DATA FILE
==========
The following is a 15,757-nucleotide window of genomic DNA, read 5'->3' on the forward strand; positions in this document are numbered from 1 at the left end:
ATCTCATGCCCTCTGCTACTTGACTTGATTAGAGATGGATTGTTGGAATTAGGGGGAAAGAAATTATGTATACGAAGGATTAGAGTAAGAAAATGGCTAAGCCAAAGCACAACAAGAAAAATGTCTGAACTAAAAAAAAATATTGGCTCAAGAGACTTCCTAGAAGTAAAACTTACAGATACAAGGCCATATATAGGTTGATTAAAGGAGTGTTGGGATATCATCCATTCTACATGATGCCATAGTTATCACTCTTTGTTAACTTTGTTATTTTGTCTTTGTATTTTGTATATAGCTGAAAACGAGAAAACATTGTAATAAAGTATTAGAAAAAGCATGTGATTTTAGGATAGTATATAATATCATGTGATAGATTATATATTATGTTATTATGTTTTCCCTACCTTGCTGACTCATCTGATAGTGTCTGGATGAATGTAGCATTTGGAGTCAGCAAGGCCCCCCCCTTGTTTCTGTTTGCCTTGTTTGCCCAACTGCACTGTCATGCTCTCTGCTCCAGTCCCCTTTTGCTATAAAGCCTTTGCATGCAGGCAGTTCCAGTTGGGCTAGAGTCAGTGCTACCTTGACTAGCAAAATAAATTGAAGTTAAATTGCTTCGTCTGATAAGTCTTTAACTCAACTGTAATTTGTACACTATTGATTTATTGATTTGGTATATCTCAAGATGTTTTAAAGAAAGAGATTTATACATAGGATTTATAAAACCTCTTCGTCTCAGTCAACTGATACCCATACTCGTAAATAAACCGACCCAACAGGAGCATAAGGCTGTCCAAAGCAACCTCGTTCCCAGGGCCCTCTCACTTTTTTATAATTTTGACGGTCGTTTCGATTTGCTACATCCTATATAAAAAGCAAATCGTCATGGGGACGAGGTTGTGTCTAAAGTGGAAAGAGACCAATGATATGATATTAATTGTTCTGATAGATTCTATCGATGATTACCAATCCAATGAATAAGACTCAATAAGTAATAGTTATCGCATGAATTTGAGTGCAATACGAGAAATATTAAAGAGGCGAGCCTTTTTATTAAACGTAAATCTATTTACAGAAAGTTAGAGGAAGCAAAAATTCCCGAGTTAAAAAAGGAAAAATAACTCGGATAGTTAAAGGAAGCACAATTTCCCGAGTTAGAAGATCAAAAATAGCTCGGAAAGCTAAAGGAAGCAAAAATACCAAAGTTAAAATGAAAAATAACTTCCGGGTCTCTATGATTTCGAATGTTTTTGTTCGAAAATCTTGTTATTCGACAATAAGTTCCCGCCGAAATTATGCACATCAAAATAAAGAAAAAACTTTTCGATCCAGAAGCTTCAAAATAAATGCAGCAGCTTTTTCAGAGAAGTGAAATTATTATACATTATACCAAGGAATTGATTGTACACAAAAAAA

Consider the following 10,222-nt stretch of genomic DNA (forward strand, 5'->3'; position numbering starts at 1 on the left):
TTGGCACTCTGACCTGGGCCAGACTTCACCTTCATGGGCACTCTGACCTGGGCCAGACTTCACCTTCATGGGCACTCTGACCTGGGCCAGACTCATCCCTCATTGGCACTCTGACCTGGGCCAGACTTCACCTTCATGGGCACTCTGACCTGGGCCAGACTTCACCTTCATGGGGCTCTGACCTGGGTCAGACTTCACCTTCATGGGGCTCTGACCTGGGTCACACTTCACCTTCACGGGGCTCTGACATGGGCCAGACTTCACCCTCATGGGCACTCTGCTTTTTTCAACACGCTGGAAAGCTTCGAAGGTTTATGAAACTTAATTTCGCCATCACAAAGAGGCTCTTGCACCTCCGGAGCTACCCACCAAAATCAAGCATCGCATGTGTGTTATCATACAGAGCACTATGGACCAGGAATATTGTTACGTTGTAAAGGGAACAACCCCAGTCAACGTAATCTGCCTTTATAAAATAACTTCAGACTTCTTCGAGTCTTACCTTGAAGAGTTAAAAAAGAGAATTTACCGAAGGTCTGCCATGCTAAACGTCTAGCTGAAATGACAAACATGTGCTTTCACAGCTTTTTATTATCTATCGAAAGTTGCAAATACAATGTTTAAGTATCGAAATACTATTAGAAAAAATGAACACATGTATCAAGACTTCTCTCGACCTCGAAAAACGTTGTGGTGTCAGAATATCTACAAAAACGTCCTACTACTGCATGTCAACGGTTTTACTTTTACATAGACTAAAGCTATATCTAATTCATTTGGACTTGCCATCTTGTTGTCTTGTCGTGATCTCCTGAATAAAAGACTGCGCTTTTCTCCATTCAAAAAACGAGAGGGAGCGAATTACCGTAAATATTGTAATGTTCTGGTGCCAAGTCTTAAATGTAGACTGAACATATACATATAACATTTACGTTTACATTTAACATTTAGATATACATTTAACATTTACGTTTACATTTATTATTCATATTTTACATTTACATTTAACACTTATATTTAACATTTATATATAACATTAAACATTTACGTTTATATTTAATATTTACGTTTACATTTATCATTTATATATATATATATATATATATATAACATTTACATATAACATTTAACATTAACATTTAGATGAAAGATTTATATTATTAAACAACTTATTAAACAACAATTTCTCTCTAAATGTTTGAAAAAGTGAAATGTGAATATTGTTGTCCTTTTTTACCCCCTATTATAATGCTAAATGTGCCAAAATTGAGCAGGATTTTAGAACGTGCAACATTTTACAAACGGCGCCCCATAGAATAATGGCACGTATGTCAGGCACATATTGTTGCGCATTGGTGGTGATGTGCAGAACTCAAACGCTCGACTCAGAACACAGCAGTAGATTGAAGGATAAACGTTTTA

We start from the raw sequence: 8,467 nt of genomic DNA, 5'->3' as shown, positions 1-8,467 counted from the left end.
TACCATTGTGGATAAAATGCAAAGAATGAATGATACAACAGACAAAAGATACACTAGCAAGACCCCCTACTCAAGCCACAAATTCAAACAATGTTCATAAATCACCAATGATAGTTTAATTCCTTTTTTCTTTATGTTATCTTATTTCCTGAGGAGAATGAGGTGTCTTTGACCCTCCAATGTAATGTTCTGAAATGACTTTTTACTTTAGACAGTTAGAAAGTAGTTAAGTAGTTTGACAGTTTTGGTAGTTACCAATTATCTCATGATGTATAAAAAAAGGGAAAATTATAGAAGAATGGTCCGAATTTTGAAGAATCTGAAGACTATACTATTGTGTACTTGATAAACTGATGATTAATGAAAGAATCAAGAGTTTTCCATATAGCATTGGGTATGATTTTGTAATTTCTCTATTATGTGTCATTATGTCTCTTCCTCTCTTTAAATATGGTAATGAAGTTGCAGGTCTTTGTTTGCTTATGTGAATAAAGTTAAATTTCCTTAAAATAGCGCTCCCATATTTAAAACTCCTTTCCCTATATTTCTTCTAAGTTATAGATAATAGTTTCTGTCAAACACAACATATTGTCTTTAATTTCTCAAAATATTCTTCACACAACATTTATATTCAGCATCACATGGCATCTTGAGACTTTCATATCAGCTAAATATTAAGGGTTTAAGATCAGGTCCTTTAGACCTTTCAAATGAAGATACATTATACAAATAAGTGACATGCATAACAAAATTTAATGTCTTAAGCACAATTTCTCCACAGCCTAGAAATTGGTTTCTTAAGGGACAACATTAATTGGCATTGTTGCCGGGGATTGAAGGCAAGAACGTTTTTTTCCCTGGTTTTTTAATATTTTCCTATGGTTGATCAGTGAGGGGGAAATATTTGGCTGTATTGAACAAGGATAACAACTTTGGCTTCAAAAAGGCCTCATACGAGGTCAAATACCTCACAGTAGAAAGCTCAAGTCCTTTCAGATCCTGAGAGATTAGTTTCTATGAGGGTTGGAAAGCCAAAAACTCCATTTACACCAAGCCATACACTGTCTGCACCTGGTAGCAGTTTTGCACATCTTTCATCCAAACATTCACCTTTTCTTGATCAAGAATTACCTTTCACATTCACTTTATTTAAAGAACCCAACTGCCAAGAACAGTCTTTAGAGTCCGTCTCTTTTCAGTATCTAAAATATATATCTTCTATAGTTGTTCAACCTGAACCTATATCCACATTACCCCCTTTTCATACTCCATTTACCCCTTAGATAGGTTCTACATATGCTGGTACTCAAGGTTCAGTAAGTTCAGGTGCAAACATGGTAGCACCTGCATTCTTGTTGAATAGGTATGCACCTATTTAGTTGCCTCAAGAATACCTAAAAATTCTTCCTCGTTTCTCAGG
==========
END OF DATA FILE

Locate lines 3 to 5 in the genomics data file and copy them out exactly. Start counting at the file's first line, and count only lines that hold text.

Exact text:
Consider the following 10,222-nt stretch of genomic DNA (forward strand, 5'->3'; position numbering starts at 1 on the left):
TTGGCACTCTGACCTGGGCCAGACTTCACCTTCATGGGCACTCTGACCTGGGCCAGACTTCACCTTCATGGGCACTCTGACCTGGGCCAGACTCATCCCTCATTGGCACTCTGACCTGGGCCAGACTTCACCTTCATGGGCACTCTGACCTGGGCCAGACTTCACCTTCATGGGGCTCTGACCTGGGTCAGACTTCACCTTCATGGGGCTCTGACCTGGGTCACACTTCACCTTCACGGGGCTCTGACATGGGCCAGACTTCACCCTCATGGGCACTCTGCTTTTTTCAACACGCTGGAAAGCTTCGAAGGTTTATGAAACTTAATTTCGCCATCACAAAGAGGCTCTTGCACCTCCGGAGCTACCCACCAAAATCAAGCATCGCATGTGTGTTATCATACAGAGCACTATGGACCAGGAATATTGTTACGTTGTAAAGGGAACAACCCCAGTCAACGTAATCTGCCTTTATAAAATAACTTCAGACTTCTTCGAGTCTTACCTTGAAGAGTTAAAAAAGAGAATTTACCGAAGGTCTGCCATGCTAAACGTCTAGCTGAAATGACAAACATGTGCTTTCACAGCTTTTTATTATCTATCGAAAGTTGCAAATACAATGTTTAAGTATCGAAATACTATTAGAAAAAATGAACACATGTATCAAGACTTCTCTCGACCTCGAAAAACGTTGTGGTGTCAGAATATCTACAAAAACGTCCTACTACTGCATGTCAACGGTTTTACTTTTACATAGACTAAAGCTATATCTAATTCATTTGGACTTGCCATCTTGTTGTCTTGTCGTGATCTCCTGAATAAAAGACTGCGCTTTTCTCCATTCAAAAAACGAGAGGGAGCGAATTACCGTAAATATTGTAATGTTCTGGTGCCAAGTCTTAAATGTAGACTGAACATATACATATAACATTTACGTTTACATTTAACATTTAGATATACATTTAACATTTACGTTTACATTTATTATTCATATTTTACATTTACATTTAACACTTATATTTAACATTTATATATAACATTAAACATTTACGTTTATATTTAATATTTACGTTTACATTTATCATTTATATATATATATATATATATATATAACATTTACATATAACATTTAACATTAACATTTAGATGAAAGATTTATATTATTAAACAACTTATTAAACAACAATTTCTCTCTAAATGTTTGAAAAAGTGAAATGTGAATATTGTTGTCCTTTTTTACCCCCTATTATAATGCTAAATGTGCCAAAATTGAGCAGGATTTTAGAACGTGCAACATTTTACAAACGGCGCCCCATAGAATAATGGCACGTATGTCAGGCACATATTGTTGCGCATTGGTGGTGATGTGCAGAACTCAAACGCTCGACTCAGAACACAGCAGTAGATTGAAGGATAAACGTTTTA

We start from the raw sequence: 8,467 nt of genomic DNA, 5'->3' as shown, positions 1-8,467 counted from the left end.